14k Filipinos lost jobs in H1, data show
Some 14,000 Filipinos lost their jobs in the first semester this year as some 1,000 companies closed shop or laid off workers because of the economic situation, according to the Bureau of Labor and Employment Statistics (BLES).
Data from the BLES show that from January to June, 14,034 workers were “permanently displaced” as 1,018 firms suffered financial or organizational problems as well as lack of demand or raw materials for their products.
Most of the affected workers were in real estate, renting and business activities (5,321 individuals); wholesale and retail (2,575); and manufacturing (3,009).
In the manufacturing sector, most of those laid off worked for employers doing business in food and beverages, wearing apparel, and fabricated metal products other than machinery and equipment.
Among these companies that resorted to permanent closure or retrenchment, most of them did so because of the need to reorganize or downsize and rationalize redundant positions (with 628 firms); lack of market or slump in demand for their outputs (155); and financial losses (109).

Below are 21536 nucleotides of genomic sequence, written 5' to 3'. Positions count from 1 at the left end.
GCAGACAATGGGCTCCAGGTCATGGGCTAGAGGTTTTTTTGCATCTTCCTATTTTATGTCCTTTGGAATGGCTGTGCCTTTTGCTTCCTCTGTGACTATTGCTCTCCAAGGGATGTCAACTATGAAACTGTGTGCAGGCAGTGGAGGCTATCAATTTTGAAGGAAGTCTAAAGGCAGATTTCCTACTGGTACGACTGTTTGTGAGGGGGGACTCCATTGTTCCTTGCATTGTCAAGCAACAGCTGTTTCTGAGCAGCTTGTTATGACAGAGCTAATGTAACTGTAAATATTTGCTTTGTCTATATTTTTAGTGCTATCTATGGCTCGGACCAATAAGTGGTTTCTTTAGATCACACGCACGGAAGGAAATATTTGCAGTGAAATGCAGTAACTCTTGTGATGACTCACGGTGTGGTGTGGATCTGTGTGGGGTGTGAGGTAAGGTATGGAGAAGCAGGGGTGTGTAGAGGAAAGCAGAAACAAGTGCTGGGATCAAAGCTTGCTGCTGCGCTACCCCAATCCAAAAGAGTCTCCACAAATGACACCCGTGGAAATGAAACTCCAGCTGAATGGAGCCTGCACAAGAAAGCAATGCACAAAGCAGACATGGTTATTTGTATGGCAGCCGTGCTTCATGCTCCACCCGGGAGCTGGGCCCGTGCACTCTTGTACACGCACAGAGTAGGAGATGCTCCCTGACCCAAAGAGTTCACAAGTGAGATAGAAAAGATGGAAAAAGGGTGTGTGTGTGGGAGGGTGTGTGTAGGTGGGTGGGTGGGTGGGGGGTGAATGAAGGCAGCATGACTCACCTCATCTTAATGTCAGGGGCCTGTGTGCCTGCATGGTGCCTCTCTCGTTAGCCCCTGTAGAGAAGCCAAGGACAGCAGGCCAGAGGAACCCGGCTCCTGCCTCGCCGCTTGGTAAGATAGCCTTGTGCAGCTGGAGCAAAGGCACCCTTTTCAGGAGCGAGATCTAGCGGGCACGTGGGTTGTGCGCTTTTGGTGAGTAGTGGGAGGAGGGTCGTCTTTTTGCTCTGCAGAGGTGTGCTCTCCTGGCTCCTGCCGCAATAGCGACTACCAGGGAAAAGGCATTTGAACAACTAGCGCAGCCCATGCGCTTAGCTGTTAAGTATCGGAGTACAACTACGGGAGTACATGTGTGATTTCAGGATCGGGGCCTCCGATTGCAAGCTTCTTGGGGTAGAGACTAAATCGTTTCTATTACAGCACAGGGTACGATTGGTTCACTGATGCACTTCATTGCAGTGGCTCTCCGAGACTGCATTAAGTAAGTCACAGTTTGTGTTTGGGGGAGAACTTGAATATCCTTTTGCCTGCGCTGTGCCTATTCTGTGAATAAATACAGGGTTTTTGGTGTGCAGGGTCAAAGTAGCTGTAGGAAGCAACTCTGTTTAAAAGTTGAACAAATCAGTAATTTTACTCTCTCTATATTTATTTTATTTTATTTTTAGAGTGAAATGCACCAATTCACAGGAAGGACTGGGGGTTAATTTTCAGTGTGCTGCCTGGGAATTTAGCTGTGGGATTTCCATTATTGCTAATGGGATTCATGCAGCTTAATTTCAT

Workers who got displaced due to decisions made by these groups of firms numbered 6,193; 3,942; and 1,277, respectively.
In terms of location, more than two-thirds (69 percent, or 9,724 individuals) of the displaced workers in the first semester were based in the National Capital Region (NCR).
Also, 14 percent, or 1,952 workers, were based in Central Luzon and 11 percent, or 1,537 workers, were from Central Visayas, which includes the province of Cebu.
Related data from the BLES showed that the number of jobs among the top large enterprises in the NCR continued to grow slower in the first quarter as the decline of employment in agriculture pulled down gains in industry and services.
For every 1,000 enterprise workers in Metro Manila, 81 new hires were added but 75 quit or were fired.
Among 18 industries covered, job growth was greatest in mining and quarrying (9.8 percent); and professional, scientific and technical services (5 percent).
On the other hand, job loss was highest in “other service activities” (18.6 percent) and education (3.2 percent).
The data is part of the BLES’ survey of 700 large corporations in NCR, which were drawn from the 2011 edition of the Securities and Exchange Commission’s list of “Top 25,000 Corporations.”
Subscribe to INQUIRER PLUS to get access to The Philippine Daily Inquirer & other 70+ titles, share up to 5 gadgets, listen to the news, download as early as 4am & share articles on social media. Call 896 6000.